Let Her RIP

Since 2000, my annual trip to Los Angeles for the Electronic Entertainment Expo was an event I looked forward to. Not only was I able to test out all the new games and systems months before everyone else even got a glimpse, but it was also a personal getaway for me.

And in the last few years, invites to corporate parties, and cool promotional gear made the trip to Los Angeles even more enjoyable. The last E3 alone was memorable because not only did I get invited to a killer retro gaming party on Santa Monica Blvd., perhaps the best E3 party I ever attended, but Sprint was also kind enough to give me their top of the line A900 "Blade" phone.

That phone was also used in a contest against other media folks to win a brand new Tetris arcade cocktail table that was delivered to me a few weeks later. You can't get much better than that. To me, E3 wasn't just another assignment to cover, it was an experience and a vacation wrapped into one.
But now, thanks to the ESA's decision, that's all over.

Last Monday, the ESA confirmed reports that next year's E3 will be downgraded to a "more intimate event focused on targeted, personalized meetings and activities." In other words, the previous E3 shows which brought in up to 60,000 plus people will now bring in only a small group of 5,000 professionals. Even worse, the event will no longer be held at the Los Angeles Convention Center. Instead, it will be held at a small hotel, moved back to July 2007, and renamed as the "E3 Media Festival." Sheesh Doug (Lowenstein, president of the ESA), why don't you just call it the EMF? I know a British band that could play the show.

I know it's not entirely Doug's fault. There was concern from some of the larger company executives who felt that E3 was becoming so huge that they weren't getting their messages out. Still, I have to wonder about that excuse. After all, these are the same companies who are always putting their best titles behind closed doors so only those with an appointment can get in.

I thought that was supposed to be settled at E3 06 when the first two hours were reserved for early access media only? I guess that wasn't the case.
By cutting down the number of attendees down to about 5,000, that means that only the big name media companies will be invited to the show. Ziff-Davis (EGM,) Future Publications (OXM,) CNET Networks (Gamespot,) and IGN Entertainment will have no problem getting access to the show, but what about the smaller Web publications, GiN included? It's almost like the gaming equivalent of the Yankees (all the big publications) getting all the players, while small market teams like the Pirates (GiN) fail to even get their foot in the door.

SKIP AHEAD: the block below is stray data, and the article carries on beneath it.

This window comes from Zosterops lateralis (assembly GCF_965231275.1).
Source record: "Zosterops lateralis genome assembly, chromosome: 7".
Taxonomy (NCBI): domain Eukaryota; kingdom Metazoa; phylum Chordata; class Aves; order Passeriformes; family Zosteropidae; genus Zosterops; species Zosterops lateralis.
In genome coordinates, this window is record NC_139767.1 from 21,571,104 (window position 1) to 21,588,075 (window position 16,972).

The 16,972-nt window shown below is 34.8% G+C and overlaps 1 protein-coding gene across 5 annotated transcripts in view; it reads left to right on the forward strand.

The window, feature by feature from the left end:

Also, I doubt the mainstream media like the big newspapers are going to send people to the small event. The big press mostly wants to cover the culture of E3 and the silliness of the show. I doubt they will want to send reporters to cover a subdued industry event anymore than they would want to cover a muffler show.

And what about the smaller developers? There are tons of up and coming gave publishers/developers that want to get their foot in the door, and they look towards publications like GiN to get their message out, while the big boys are only concerned with Sony, EA and Microsoft.

Look at 10tacle Studios/SIMBIN. Remember them? They are the guys responsible for the award winning GTR series for the PC and eventually the Xbox 360. They were looking for anyone to get their word out, and they were kind enough to look towards us to get their game reviewed even though not many others would bother with them in their little 10 by 10 booth downstairs in Kentia Hall. If GTR debuted at E3 2007, we might not even be able to give them a shot cause we might have never met them. Downgrading E3 will cripple a lot of new publishers wanting to unveil their newest titles, at least if the show is handled wrong.

And what about the city of Los Angeles? E3 was a huge money maker. Hotels and taxi cab drivers look towards E3 as a huge source of income. Taxi drivers alone can receive upwards of a 50 percent boost of income during this three day stretch. What is going to happen to both these services now that E3 is going to be cut down by about 90 percent? Surely the city of Los Angeles is upset about this. E3 might have a contract with LA through 2012, but I wonder if LA will even care if E3 stays there. A small pocket of journalists sheltered inside a single hotel won't even make a dent in the city's revenue.

Let's face it. The E3 that we know and love has changed forever, and for some of us, we will never be able to experience it again. Hopefully there will be a silver lining in this dark cloud, but it looks quite doubtful. Thanks Doug, and all of your ESA industry insiders, for taking a wonderful annual tradition away from us, and taking away a huge source of income for the city of Los Angeles!

E3 1995-2006

CURRENTLY PLAYING: NCAA 07 (Xbox 360) Prey (Xbox 360)


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